It started in the fifth grade, the year they let him walk to school. A few days before the first day, his parents mapped a course, ran practice runs, even timed them, but it was the final preparation, presented as a laminated note card, that lasted long past elementary: The Rules: Never Deviate – No Stopping – Speak to no one. Below these directives, typed in ominous boldface, was a warning: There will be consequences. Fifth grade, that’s when it started. And it never stopped.
He most easily reached his office on foot and it took either fifteen minutes or forty-five, depending on which way he went. Early morning factors decided his route, things like length of shower, number of tries to tie his tie, lace-ups or loafers, one cup or two. Extra time sent him down nicer streets with mature trees and smooth sidewalks, he would call on the baker who sold muffins so fresh, blueberries surrendered with an audible pop. But that hardly ever happened. Most days he dashed down an L-shaped path that proved to be the fastest track to his office.
But that morning he landed somewhere in between. He had too much time for the L, but not enough for muffins, so he broke a rule and deviated to new streets, streets always there but new to him, in-between streets. And their offerings were just that–nicer, but not as nice. With nothing noteworthy to slow his pace, he kept step until an empty lot flanked by four-story row homes begged a question: What happened to the house? He stopped to contemplate likely answers and realized the house may have been missing, but the lot was far from empty. Someone had made the space into a playground with everything a playground should have. Almost. Absent were the scurries and screams expected with childhood recreation, but he reasoned they would be along soon enough. In that quiet moment the playground reminded him of a science fiction film, one where the kids had been whisked away, leaving everything else just as it was.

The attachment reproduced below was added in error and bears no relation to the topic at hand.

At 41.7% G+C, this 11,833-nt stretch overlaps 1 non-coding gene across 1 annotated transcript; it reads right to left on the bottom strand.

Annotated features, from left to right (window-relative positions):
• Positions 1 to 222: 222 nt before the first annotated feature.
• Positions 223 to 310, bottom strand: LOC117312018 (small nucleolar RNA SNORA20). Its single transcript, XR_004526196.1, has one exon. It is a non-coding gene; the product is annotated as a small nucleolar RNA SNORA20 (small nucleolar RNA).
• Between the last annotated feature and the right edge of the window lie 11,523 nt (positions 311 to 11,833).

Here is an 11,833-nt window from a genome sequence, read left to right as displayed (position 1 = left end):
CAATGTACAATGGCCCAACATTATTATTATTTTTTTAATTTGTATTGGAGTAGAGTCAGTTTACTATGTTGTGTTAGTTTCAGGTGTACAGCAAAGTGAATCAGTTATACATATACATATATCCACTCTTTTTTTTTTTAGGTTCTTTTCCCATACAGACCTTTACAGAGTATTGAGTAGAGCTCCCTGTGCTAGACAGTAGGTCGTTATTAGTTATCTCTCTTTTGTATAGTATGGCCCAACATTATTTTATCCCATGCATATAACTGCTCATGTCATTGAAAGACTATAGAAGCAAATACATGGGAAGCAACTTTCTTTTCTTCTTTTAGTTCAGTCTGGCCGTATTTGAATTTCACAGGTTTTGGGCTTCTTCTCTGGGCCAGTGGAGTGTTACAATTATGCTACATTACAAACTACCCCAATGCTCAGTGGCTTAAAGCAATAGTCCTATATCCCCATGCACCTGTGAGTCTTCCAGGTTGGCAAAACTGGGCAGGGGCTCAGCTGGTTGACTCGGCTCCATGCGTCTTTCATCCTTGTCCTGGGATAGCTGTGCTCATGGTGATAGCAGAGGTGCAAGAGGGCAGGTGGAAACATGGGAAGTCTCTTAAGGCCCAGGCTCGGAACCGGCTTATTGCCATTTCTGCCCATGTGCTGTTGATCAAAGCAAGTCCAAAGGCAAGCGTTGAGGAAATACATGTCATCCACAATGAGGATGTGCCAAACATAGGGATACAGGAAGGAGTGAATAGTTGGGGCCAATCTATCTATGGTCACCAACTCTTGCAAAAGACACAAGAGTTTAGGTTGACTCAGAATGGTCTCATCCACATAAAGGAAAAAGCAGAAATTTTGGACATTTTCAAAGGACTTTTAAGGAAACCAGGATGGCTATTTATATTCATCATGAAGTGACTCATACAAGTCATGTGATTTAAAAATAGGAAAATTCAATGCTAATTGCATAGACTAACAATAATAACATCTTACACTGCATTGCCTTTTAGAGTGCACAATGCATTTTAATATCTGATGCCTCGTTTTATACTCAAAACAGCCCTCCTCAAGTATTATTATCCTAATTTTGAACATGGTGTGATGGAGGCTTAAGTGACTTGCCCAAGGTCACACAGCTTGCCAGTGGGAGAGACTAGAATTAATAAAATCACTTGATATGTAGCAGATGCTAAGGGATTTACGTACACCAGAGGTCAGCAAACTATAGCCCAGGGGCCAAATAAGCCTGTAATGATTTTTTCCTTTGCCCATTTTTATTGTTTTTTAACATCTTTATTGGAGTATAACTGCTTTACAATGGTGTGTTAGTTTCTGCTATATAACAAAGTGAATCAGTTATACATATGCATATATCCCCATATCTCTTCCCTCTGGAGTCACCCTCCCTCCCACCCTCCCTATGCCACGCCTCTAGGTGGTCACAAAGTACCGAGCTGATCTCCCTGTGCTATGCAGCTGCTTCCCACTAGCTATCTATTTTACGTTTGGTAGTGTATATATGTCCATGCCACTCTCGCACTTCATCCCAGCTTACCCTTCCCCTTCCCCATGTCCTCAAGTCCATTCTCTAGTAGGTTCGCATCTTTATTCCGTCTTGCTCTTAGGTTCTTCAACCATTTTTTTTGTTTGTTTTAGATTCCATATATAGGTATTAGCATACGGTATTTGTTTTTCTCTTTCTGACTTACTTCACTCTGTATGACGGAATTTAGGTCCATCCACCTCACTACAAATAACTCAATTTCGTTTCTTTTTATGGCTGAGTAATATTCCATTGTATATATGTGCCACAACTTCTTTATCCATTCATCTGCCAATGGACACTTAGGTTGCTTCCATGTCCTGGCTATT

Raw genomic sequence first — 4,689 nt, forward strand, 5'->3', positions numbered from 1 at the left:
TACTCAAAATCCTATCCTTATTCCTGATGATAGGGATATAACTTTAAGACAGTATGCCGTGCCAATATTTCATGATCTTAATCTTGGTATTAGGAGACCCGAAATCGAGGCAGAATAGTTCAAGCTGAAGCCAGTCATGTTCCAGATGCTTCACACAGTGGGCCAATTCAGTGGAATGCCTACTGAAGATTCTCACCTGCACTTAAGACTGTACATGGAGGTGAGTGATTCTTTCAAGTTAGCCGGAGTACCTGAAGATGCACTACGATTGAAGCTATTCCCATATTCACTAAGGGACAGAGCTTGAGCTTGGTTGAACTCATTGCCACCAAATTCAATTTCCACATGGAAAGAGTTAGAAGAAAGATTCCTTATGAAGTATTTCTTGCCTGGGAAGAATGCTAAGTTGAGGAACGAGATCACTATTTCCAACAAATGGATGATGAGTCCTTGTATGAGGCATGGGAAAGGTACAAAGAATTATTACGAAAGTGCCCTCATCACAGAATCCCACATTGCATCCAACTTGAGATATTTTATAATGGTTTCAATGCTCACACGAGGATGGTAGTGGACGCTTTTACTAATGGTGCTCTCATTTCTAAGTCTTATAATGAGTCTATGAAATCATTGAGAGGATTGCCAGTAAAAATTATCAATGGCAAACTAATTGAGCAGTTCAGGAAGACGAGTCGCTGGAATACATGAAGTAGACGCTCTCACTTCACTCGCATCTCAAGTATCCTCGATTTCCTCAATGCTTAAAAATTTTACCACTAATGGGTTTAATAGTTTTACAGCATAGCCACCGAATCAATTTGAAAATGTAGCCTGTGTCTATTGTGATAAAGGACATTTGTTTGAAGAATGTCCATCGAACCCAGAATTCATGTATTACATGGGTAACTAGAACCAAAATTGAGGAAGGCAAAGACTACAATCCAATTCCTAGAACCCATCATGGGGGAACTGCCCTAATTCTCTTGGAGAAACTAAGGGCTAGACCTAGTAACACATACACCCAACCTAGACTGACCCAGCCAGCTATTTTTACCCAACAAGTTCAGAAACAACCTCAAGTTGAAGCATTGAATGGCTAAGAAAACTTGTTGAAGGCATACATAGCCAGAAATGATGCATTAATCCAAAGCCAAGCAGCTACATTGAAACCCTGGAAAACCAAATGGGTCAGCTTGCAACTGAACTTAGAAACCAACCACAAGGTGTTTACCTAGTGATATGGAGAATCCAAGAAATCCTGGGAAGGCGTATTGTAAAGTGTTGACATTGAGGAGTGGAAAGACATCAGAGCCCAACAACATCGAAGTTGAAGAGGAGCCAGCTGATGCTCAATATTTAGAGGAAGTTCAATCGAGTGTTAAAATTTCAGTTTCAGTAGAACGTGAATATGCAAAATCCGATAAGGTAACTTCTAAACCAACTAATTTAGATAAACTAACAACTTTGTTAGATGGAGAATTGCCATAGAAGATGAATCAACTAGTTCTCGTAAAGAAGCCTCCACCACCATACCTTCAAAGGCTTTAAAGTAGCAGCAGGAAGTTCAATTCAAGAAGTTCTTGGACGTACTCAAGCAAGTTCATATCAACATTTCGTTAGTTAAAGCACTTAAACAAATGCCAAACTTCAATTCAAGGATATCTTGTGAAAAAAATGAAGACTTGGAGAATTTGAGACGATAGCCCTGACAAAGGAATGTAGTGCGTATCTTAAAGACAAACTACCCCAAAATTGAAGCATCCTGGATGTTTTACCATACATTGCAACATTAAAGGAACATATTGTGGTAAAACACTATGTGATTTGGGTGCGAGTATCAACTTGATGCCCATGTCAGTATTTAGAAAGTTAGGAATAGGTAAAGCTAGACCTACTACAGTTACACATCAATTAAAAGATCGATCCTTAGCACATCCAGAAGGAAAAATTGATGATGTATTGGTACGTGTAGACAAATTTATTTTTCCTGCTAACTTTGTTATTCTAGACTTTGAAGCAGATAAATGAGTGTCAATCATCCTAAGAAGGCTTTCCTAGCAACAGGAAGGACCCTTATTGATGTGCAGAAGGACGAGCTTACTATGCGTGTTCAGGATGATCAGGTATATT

He readied himself to move on but movement near the rear caused a pause. Early entrants had arrived. A young mother pushed a swing and spoke to her child, said he was free, free to fly, and though the sentiment seemed sweet, her tone came across sorrowful. He strained his still-tired eyes and uncaged a truth he would rather have left locked up. Alone in the playground, she pushed an empty swing and spoke to a child who was not there, whisked away, leaving everything else just as it was.
And in that moment, he could have ushered his thoughts to a safer place, somewhere immune to the remnants of childhood. But that’s not what he did. Instead, he broke the final rule and spoke to the young mother, asked if she was okay and she said she wasn’t. He shook both hands like they were wet with water, then pinched his nose between the eyes. From his pocket he pulled a ragged lamination and read the rules. And while he awaited the consequences, he said he wasn’t either.
Foster Trecost writes stories that are mostly made up. They tend to follow his attention span: sometimes short, sometimes very short. Recent work can be found in Potato Soup Journal, Right Hand Pointing, and BigCityLit. He lives near New Orleans with his wife and dog.
© 2022, Foster Trecost